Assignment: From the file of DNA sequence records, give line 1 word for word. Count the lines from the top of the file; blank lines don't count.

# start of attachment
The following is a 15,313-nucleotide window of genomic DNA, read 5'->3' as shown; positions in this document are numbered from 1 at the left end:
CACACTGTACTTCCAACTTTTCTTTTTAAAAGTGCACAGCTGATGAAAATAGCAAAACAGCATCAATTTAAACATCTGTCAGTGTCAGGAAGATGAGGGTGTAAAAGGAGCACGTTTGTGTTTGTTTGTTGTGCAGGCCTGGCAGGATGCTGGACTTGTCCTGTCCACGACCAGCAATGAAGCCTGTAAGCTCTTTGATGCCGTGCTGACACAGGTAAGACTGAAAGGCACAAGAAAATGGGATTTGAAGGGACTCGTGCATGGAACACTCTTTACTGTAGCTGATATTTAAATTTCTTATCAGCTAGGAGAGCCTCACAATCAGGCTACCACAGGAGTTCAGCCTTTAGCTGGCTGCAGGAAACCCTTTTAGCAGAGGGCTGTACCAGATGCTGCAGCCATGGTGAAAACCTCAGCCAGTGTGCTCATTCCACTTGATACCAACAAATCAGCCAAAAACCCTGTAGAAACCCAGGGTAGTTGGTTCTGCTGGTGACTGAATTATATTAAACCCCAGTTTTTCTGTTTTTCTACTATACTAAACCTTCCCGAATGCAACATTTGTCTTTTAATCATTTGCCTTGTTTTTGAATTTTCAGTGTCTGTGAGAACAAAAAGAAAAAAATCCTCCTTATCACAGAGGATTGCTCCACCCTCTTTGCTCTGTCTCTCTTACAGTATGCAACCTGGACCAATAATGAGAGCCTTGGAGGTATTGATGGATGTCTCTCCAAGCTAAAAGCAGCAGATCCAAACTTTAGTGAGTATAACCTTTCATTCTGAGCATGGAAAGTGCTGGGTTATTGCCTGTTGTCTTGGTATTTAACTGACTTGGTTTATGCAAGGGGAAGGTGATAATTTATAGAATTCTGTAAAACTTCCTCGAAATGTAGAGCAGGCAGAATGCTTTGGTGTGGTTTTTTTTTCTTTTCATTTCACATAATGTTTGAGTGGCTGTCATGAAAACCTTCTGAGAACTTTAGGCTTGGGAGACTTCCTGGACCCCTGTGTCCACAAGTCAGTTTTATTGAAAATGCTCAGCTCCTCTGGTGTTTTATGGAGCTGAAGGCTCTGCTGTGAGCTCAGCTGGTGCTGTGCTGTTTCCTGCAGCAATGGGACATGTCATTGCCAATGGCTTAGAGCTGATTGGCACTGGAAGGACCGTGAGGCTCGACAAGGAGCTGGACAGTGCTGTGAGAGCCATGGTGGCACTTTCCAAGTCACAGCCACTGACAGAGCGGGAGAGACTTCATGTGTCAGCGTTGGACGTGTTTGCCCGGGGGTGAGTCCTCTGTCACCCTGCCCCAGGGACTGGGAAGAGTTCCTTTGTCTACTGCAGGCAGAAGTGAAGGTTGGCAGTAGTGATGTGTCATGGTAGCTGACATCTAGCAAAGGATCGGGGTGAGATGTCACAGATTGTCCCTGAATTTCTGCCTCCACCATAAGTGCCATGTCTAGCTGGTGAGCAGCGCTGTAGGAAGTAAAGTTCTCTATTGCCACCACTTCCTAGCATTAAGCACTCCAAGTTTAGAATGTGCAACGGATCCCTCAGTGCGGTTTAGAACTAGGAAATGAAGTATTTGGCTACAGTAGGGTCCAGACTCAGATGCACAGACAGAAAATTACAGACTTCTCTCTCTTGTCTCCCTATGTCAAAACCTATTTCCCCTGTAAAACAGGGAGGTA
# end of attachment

The following is a 15,313-nucleotide window of genomic DNA, read 5'->3' as shown; positions in this document are numbered from 1 at the left end: